By Ridhima Aneja,
Edited by Anjini Chandra, The Indian Economist
From the Nirmal Bharat Abhiyaan introduced by the previous Congress government, to the Swachh Bharat Abhiyaan of the present government, something that must be understood by the politicians of our country is that there is much more to a cleanliness campaign than presenting an enthusiastic set of officials forming a broom wielding brigade.
The year 2014 marked the launch of the ‘Swachh Bharat Abhiyan’, beginning one of the most ambitious programmes on sanitation in the country till date. The high degree of policy priority accorded to sanitation and the proposed budgetary outlays could go a long way in achieving an open, clean, free India. The effective implementation of the programme would translate into not only a better global standing for the government, but also improved human development indicators for the country. The need to prioritize sanitation in the country’s policy agenda has been underscored by the senior leaders across the political spectrum, though drinking water and sanitation are recognised as state subjects under the Constitution of India. This Abhiyaan has sparked interest among the media, policy makers and common citizens.
The Millennium Development Goals (MDGs) have admonished all its signatory nations to extend access to improved sanitation, to at least half the urban population by 2015, and the entire population by 2025. However, there are assessments which cause worry regarding the sanitation scenario in our country. The WHO/UNICEF ‘Joint Monitoring Programme for Water Supply and Sanitation’ has said that at our present pace, it would take India until 2054 to meet its Millennium Development Goals 2015 on sanitation. To make the Swachh Bharat Abhiyaan a success, some points need to be taken into consideration.
First, the availability of water. As of 1st April 2014, out of 16,96,664 habitations in the country, only 12,49,695 have adequate provisions for drinking water. To maintain cleanliness, we need appropriate quantities of water. It also seems that more than the water issue, the problem is its management, and equal supply to all. The second is the availability of toilets. Worldwide, around 2.5 million people lack access to basic sanitation facilities, such as a latrine, a third of whom live in India.
The disposal of human excreta imposes a significant threat to public health, and a huge environmental cost which is around 60% of the country’s GDP. The success of the Abhiyaan can only be ensured if basic facilities like these can be made available. For ensuring an effective sanitation policy, what is imperative is mass awareness, keeping in mind the social and occupational aspects of sanitation. Also, coordination among administrative bodies and institutions, optimum utilisation of resources and the bridging of the demand supply gap is necessary.
A lot more is needed to move towards the elimination of manual scavenging. Effective steps are required to integrate the informal sector and the formal sector of waste management. Also, the implementation of policy strategies is a welcome step, although simply earmarking funds for SC and ST households will have a very limited impact. Effort should be made to modify the scheme designed, and to address the factors restricting access to the households of Scheduled Castes and Scheduled Tribes.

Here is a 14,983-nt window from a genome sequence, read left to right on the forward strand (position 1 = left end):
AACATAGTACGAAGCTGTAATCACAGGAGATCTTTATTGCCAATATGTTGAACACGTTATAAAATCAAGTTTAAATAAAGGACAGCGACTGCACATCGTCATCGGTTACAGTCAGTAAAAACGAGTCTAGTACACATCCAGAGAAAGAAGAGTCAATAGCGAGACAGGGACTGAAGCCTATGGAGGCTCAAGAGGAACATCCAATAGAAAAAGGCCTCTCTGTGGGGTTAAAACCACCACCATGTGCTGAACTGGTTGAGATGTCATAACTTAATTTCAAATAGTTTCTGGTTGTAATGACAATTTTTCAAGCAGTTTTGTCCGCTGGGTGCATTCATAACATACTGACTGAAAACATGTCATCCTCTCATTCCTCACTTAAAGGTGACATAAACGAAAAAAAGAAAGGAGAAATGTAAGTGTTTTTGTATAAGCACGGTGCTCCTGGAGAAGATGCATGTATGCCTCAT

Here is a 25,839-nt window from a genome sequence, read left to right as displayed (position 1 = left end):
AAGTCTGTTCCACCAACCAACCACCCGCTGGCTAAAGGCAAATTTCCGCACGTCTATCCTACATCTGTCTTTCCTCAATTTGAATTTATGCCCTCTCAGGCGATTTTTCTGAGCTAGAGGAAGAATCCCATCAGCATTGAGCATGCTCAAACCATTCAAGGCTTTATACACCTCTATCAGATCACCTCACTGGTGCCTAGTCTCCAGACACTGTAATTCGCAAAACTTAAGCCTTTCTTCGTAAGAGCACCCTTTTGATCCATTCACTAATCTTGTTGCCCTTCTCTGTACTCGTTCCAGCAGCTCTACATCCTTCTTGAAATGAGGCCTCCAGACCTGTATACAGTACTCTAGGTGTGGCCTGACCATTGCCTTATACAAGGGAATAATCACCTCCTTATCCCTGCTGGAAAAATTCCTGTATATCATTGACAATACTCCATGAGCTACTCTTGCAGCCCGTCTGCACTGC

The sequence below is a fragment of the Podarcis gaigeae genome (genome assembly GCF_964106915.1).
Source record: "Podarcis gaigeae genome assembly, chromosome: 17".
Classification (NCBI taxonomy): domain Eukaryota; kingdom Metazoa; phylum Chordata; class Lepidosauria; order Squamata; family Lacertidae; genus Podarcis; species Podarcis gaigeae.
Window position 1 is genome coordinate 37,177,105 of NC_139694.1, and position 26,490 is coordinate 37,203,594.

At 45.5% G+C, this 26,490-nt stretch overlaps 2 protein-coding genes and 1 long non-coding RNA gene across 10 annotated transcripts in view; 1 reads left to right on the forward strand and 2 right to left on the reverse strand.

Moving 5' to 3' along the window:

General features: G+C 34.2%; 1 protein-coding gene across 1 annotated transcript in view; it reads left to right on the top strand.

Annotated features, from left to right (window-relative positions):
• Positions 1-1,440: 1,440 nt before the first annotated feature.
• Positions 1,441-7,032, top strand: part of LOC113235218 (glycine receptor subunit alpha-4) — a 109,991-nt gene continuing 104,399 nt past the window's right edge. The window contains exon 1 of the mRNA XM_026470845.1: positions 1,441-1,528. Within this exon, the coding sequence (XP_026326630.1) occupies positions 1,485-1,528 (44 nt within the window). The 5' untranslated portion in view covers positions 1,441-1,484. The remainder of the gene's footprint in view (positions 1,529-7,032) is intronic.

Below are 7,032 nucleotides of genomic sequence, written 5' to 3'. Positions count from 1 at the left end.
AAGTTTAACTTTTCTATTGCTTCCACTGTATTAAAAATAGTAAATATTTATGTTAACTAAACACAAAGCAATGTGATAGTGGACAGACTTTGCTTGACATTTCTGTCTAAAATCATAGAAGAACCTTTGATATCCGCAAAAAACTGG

Investment in sanitation should be taken into account, as well as the full cycle of safe confinement, treatment and disposal. Past testimonies indicate that poor communities are marginalised from the benefits of almost all schemes initiated and implemented by the government. Large parts of modern cities remain unconnected by the sewage system, as they live in unauthorized areas where State Services do not reach. A large number of BPL families and other weaker sections have not been able build toilets in their houses, which needs to be fixed. Gram Panchayats should incentivize on staggering bases to motivate villagers to achieve total sanitation, and also to sustain it through a community lead approach.
It is incumbent upon the hordes of cleanliness campaigners to ensure the enforcement of minimum wage laws, labour standards and occupational health of workers. To achieve the target of complete sanitation by 2019, the government needs the support of all sections of the society. It is also possible that the Indian corporate sector may take this within the ambit of corporate social responsibility. The onus is upon the government of the day to lead by example, and to translate the goal of Swachh Bharat into a reality by 2019.
- www.healthissuesindia.com – 27th November 2014.
- India’s Sanitation for all: How to Make It Happen (2009) Asian Development Bank.
- National Family Health Survey(NFHS- 3 ), Ministry of Health and Welfare ( 2005-06)
- Yojana Magazine : January 2015 issue
Ridhima Aneja is a third year student pursuing B.COM (Hons.) from Sri Venkateswara College, University Of Delhi. She has an eye for perfection and detail and is a girl who never settles for mediocrity. Being an optimist and a work enthusiast, she aims to become habitual to achieving her goals and aspirations even while facing complexities in both professional and personal fronts. An aspiring diplomat and lawyer, blessed with a dauntless personality, she enjoys corporate law but her true interest lies in India’s relations with other countries, especially Pakistan and working for women rights. She aims to be a catalyst in making every Indian household a violence free home. She identifies herself with being a part of an emerging world community and become integral enough that her actions contribute to building this community’s values and practices. A girl who is strictly driven by her passions, she is also a national level debater , a skilled dramatist and a self proclaimed dancer .